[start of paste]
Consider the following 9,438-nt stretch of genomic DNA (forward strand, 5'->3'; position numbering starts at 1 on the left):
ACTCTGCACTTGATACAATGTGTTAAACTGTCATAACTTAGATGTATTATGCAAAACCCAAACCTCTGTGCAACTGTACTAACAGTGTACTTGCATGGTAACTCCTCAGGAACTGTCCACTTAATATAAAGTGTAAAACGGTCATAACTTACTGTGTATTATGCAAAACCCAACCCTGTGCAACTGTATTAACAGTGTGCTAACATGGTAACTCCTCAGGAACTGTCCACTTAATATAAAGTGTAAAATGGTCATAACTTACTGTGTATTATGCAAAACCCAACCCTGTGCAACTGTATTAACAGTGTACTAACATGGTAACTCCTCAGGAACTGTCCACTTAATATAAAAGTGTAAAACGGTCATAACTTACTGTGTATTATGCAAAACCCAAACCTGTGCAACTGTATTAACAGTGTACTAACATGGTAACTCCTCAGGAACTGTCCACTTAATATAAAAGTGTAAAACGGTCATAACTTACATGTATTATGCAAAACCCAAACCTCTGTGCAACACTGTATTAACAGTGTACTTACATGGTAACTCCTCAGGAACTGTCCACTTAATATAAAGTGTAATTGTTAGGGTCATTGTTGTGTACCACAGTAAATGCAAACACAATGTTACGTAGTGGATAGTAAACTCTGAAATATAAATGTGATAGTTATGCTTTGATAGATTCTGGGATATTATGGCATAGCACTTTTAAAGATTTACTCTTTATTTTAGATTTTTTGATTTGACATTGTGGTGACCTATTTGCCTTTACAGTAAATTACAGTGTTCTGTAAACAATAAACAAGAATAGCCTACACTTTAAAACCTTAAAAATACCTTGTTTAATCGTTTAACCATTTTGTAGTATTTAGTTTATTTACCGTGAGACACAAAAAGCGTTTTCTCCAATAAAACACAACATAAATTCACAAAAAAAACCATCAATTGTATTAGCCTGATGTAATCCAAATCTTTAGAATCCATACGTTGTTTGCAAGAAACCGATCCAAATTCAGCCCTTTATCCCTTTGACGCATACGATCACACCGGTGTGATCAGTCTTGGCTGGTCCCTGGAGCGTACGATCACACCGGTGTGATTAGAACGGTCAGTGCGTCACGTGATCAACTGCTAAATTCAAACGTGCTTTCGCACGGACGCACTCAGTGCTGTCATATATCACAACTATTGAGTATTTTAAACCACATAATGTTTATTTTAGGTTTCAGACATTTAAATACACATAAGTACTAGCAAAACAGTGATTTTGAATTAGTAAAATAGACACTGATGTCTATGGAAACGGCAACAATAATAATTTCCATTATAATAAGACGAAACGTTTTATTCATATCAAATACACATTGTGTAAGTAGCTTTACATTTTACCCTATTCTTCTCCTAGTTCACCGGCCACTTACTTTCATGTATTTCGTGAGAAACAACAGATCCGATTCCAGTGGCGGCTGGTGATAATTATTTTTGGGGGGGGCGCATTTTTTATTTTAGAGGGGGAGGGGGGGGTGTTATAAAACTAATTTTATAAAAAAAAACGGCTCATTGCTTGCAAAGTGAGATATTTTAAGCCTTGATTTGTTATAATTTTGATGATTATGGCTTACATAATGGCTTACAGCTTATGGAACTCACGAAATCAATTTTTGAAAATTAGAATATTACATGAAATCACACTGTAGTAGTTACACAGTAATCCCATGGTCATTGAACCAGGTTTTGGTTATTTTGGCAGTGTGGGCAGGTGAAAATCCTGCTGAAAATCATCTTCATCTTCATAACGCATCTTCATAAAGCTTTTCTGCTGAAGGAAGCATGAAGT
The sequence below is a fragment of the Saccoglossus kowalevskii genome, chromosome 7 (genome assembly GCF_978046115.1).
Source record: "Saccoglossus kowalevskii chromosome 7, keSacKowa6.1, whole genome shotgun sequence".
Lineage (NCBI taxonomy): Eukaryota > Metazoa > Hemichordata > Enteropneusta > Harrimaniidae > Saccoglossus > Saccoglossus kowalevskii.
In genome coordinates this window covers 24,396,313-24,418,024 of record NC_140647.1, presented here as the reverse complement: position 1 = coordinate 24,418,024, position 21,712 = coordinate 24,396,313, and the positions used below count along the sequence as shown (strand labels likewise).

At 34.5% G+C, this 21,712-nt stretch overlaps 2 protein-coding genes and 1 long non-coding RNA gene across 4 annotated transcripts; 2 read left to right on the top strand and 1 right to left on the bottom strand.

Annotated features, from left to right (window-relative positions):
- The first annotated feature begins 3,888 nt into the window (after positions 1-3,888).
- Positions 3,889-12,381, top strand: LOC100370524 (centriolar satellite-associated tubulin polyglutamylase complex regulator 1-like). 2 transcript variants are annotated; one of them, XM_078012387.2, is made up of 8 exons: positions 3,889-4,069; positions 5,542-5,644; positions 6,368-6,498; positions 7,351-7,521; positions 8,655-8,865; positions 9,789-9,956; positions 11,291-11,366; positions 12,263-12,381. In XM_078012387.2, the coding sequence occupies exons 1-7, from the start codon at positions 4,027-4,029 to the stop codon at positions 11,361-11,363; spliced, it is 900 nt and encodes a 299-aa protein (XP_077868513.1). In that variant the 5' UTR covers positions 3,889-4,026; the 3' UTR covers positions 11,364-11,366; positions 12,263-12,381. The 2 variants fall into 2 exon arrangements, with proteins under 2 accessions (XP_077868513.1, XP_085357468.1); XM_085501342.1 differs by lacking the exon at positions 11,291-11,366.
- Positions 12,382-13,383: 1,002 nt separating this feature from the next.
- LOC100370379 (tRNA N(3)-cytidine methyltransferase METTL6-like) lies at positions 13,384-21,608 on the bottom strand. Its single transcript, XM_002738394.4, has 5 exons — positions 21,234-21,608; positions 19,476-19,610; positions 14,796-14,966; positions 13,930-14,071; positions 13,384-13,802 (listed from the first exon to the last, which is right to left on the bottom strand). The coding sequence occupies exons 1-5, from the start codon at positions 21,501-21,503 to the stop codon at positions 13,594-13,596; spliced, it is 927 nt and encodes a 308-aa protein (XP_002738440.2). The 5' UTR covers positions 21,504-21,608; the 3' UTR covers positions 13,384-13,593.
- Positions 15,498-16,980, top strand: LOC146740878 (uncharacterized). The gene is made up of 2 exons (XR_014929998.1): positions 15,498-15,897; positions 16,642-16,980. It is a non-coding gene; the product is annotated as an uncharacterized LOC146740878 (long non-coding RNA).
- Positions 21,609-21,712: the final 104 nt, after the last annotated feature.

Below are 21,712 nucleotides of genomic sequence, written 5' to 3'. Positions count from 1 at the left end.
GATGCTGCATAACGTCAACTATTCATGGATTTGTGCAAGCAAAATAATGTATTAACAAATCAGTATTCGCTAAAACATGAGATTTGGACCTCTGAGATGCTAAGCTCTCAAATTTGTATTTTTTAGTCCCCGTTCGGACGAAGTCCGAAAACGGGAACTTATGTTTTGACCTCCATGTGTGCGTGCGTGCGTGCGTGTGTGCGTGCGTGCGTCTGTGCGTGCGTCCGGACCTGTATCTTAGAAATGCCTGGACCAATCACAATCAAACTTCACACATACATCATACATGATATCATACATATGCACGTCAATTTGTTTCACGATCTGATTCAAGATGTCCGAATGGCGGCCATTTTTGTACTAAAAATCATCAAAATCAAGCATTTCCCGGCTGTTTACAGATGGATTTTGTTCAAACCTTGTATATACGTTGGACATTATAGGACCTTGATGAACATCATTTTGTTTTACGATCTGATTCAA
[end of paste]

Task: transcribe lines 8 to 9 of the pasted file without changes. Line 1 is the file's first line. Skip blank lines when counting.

Annotated features, from left to right (window-relative positions):
- The first annotated feature begins 3,888 nt into the window (after positions 1-3,888).